@Token-not-found: I think you did not understand clearly about the situation here. What you talk about is different and what Boar groans is different. The funds are provided for Exchange and erasmus Mundus bla bla. from EU. With that Boar agrees clearly.

But, the one important issue discussed in Riksdag was the international admissions (Free movers). Did you get me? If you are an EU, you are a free rider, or else you pay. Universities get the funds from the Swedish State again as like it was before, if ever all the seats are filled only by EU Residents. EU funds are not paid when there is an EU Free mover studying.
07:24 August 23, 2011 by Token-not-found
@Boar , sorry for the lack of context.

I was referring to the EU free mover, because many complain about this group , pointing to the fact that they had no tax contribution in this country so they should not benefit from it's free education, all i wanted to say is that they do have a tax contribution to the EU and that finally quantifies in one way or another towards that goal.

We are not leeching off the system, non-EU students used to , but now they have to pay, a very logical and good thing if you ask me.
10:23 August 23, 2011 by Boar

I did not get it clearly here. Maybe you might be right. I am confused a bit.

You mean how is there a difference between an EU free mover and a Non-EU free mover? Don't you think both are leaches unless or until they are exchange?

I speculate both bleed the boar and other tax payers severely.

If the Education is free then both are leaches.

If Education is payment type then only EU is the leach.
10:38 August 23, 2011 by Token-not-found
@Boar : no, i don't think they are both leeches.

Part of the money that a given EU country contributes to every year is meant to cover those potential costs of education in the country the student wants to study.

Let me put it this way: why is education in Sweden free? Because each citizen pays tax for it. Now, a Polish guy wants to come study in Sweden, his country makes a hefty contribution each year to the EU , those money are used for all kinds of things among them being absorption. I'm not very familiar with the system, but indirectly the Polish guy payed tax so he could benefit the same as native EU citizen from a given country's educational system. Of course this thing covers a limited, potential number of EU students, but i don't think the quota has ever been broken.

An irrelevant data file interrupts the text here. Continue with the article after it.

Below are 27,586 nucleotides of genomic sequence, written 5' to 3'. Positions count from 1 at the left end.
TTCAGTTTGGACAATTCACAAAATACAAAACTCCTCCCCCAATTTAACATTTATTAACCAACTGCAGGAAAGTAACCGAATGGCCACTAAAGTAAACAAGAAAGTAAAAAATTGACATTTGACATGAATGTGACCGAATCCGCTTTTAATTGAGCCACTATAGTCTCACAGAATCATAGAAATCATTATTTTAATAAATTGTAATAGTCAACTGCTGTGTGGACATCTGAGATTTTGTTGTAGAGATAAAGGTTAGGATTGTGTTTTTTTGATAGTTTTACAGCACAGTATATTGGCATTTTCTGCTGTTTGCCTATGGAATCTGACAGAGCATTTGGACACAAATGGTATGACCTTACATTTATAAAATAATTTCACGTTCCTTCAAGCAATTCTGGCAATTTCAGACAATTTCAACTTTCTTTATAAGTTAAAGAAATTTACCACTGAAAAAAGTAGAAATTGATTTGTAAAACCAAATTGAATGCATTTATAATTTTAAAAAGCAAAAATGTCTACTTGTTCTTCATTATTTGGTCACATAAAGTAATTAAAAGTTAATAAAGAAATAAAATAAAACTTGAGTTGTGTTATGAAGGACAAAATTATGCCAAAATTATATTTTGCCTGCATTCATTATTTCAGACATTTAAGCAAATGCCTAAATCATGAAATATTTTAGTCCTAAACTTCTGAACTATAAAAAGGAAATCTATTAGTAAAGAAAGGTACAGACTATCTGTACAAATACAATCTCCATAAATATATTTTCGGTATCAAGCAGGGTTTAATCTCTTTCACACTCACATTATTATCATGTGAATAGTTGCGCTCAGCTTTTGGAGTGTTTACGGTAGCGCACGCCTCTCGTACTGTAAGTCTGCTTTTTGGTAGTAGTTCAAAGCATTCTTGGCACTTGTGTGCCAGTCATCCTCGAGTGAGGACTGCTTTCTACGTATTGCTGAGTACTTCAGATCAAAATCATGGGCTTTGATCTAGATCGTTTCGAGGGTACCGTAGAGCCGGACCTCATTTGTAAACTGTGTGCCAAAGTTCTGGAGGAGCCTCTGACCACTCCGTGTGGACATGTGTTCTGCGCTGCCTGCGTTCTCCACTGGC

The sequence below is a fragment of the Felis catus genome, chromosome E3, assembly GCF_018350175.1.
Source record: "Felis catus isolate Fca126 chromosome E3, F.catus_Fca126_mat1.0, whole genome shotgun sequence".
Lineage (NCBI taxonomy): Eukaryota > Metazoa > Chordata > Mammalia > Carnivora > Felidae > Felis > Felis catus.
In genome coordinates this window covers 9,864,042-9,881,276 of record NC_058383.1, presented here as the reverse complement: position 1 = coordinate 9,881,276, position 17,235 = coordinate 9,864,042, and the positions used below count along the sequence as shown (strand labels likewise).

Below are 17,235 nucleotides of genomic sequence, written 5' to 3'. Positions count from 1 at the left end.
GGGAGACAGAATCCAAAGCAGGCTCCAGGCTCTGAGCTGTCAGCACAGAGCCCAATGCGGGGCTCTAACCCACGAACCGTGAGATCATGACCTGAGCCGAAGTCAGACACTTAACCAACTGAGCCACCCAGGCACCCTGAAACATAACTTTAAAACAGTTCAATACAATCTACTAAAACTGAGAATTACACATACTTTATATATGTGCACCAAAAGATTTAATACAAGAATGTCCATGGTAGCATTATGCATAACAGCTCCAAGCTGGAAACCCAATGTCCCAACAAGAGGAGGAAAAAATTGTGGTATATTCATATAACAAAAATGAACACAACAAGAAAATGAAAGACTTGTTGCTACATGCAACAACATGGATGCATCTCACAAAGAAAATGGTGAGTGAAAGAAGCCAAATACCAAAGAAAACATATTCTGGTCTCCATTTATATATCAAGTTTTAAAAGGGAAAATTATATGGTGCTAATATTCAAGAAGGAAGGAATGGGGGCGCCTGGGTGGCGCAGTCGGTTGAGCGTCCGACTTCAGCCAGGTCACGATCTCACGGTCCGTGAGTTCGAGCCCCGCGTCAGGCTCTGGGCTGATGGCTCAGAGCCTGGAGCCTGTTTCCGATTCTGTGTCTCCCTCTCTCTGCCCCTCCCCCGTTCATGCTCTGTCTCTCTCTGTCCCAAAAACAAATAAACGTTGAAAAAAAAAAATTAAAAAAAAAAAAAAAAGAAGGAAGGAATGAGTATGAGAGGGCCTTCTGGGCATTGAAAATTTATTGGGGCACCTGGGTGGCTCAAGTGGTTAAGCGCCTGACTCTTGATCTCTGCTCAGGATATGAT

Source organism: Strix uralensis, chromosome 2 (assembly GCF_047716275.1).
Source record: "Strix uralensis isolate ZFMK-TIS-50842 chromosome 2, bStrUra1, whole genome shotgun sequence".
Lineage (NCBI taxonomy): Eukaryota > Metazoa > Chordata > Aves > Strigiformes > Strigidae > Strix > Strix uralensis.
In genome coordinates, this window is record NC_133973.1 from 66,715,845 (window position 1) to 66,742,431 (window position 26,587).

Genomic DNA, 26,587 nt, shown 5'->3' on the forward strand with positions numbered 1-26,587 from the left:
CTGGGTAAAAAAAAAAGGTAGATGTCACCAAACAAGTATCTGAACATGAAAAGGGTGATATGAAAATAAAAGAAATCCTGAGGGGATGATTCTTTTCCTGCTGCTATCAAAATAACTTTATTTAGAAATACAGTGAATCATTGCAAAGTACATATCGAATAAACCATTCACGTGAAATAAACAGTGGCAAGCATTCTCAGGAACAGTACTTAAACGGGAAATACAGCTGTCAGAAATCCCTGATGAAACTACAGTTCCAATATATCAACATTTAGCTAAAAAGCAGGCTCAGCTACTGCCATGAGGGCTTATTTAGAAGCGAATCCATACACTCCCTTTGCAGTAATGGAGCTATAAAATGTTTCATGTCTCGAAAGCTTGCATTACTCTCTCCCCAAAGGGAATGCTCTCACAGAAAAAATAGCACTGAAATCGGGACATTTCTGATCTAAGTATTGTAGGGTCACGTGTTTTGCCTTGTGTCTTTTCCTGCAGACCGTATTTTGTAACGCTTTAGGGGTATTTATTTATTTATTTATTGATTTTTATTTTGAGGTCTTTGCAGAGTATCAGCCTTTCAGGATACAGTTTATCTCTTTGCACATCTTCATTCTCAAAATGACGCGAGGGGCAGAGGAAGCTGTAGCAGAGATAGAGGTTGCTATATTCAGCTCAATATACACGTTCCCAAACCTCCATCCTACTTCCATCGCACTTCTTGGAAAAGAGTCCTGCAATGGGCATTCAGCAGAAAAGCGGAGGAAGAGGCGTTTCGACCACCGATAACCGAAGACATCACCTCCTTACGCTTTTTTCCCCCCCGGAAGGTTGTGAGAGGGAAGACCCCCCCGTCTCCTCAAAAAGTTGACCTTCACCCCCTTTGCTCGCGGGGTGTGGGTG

In short, one way or another EU citizens contribute to the system, non-EU students don't contribute anything.

The free-for-all system was not good , in my opinion, it favored non-EU opportunists that just wanted to have fun and travel at other's expense, that system did not benefit the disadvantaged people.

I do not think those coming to study in Sweden from non-western countries were poor. To live in Sweden you would need at least 1000$ per month, an unattainable feat even for most Romanian,Bulgarians, Poles and other such poor EU member states citizens.

The minimum wage in Romania is 200$ , for example, now considering that most non-eu students come from countries much, much poorer than those, i wouldn't exactly consider them poor.

I think it was just an opportunity to travel and have new experiences, i don't think it was crucial to them.

I for example, love the nordic countries with all my heart, am part nordic myself and my only purpose in life is to move there, but in my student years i could never hope to achieve that, the living standards here and there are completely incompatible. I'm all for the welfare state and helping the underdog, but i don't think this was helping anyone disfavored , because tuition fees or no , the poor non-western student couldn't even cover a fraction of the living costs in Sweden.

If the Education is free then both are leaches. - i provided the arguments in this case

If Education is payment type then only EU is the leach. - it's not, non-EU students are an exception, EU students are treated the same as Swedish , on an institutional level, and that is fair, considering the system, i think.
11:01 August 23, 2011 by Boar

OK. Now I get it.
16:10 August 26, 2011 by tadchem
Being able to find a place to live, with or without assistance, is an important part of the *practical* side of a student's education.

As an unsupported graduate student I lived for 4 years in half of a converted carriage house owned by an 80+ year-old lady. Found it myself, and it only cost half of what I earned as a teaching assistant.